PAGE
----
In class, an objection was raised that a wine glass' and computer's functions reflect human ends, while trees' functions do not. This is a point worth examining. My computer only has the functions that it does because of human interests. More specifically, my computer's functions reflect its designer's perceptions of what my interests are. Accordingly, it seems somewhat plausible to say that the only interests I can possibly harm when I infect my computer with viruses are my own.

A tree, on the other hand, possesses its functions "naturally." It does not grow because I designed it that way; it grows, in a sense, "on its own accord." Couldn't we then say that I go against the tree's interests by impeding its "natural functions"? I don't think so.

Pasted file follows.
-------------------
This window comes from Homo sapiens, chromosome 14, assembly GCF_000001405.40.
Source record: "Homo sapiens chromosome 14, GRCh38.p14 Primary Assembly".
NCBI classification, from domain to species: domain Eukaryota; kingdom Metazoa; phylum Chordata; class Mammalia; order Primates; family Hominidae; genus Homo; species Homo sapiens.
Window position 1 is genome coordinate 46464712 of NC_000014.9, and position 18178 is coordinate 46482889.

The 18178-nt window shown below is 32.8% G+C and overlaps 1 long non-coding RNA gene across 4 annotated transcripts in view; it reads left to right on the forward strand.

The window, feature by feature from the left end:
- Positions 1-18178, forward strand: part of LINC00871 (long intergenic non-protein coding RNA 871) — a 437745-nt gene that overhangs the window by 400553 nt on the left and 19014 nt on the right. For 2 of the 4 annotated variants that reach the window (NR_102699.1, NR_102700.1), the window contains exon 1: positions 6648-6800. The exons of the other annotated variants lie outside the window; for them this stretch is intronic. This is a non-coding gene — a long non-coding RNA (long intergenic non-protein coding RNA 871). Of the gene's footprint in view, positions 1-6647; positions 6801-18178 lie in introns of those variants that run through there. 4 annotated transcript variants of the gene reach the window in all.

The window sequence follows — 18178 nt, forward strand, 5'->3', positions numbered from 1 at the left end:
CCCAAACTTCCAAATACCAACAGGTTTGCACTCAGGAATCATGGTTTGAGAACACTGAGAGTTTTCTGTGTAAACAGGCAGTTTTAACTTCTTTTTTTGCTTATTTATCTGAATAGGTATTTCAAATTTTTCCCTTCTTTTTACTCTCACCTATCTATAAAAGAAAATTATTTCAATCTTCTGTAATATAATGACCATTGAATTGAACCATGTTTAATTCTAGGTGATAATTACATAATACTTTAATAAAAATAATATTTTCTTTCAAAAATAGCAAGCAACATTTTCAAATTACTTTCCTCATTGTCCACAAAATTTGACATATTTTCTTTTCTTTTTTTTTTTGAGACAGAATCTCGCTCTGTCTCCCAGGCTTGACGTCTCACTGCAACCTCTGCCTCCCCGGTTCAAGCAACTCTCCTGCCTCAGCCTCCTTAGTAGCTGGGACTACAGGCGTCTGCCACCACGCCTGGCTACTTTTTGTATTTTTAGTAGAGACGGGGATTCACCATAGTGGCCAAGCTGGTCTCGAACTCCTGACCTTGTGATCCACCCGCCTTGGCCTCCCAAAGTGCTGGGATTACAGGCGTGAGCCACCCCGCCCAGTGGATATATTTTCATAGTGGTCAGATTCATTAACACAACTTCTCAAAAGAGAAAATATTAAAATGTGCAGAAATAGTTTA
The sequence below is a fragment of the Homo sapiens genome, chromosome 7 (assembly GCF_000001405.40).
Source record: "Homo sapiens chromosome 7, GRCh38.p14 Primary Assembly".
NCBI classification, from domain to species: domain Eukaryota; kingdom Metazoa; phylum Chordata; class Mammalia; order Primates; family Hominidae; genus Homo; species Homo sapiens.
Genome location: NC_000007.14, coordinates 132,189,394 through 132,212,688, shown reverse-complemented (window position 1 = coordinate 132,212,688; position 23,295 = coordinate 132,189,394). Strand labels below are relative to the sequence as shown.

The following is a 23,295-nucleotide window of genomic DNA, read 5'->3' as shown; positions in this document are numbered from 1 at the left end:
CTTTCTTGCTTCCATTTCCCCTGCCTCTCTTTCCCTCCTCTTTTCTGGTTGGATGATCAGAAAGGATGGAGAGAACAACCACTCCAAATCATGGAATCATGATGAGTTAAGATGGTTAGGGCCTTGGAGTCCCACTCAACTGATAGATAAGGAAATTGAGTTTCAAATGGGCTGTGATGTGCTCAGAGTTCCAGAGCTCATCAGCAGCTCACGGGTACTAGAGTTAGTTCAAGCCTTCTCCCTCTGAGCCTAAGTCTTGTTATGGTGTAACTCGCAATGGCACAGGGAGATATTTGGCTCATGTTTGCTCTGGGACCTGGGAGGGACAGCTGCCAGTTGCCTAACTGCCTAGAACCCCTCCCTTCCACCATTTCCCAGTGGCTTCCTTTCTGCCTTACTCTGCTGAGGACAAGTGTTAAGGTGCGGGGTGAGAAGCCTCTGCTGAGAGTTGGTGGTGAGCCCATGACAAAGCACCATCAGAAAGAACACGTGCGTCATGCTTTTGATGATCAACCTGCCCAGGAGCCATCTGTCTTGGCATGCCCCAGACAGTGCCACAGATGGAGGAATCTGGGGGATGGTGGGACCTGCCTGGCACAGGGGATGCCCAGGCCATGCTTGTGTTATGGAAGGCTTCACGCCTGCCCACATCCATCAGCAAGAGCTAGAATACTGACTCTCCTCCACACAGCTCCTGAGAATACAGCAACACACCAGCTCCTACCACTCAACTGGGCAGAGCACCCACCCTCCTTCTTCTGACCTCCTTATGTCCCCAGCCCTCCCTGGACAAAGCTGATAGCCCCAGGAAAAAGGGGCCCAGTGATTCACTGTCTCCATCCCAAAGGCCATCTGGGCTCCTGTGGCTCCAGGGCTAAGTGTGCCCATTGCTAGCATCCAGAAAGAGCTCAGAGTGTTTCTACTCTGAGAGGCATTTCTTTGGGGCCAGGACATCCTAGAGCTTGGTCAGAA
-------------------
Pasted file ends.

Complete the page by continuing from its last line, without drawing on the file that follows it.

Notice that the idea of a "function" is inherently tied to a way of thinking about processes which takes a means-ends form. When I say, "A function of my hand is to pick things up," I seem to mean something along the lines that if I want to pick something up, my hand possesses certain properties that will allow me to use it for that purpose. That is, I can achieve the ends of picking something up by making use of my hand as a means.

Without the idea of a desired end, it seems somehow incomprehensible to talk about something having a function. Imagine a rock sitting on the surface of a distant asteroid, where no being will ever make use of it, see it, know it exists, etc. What function can the rock have? I would say it can't have any function. It serves no ends whatsoever.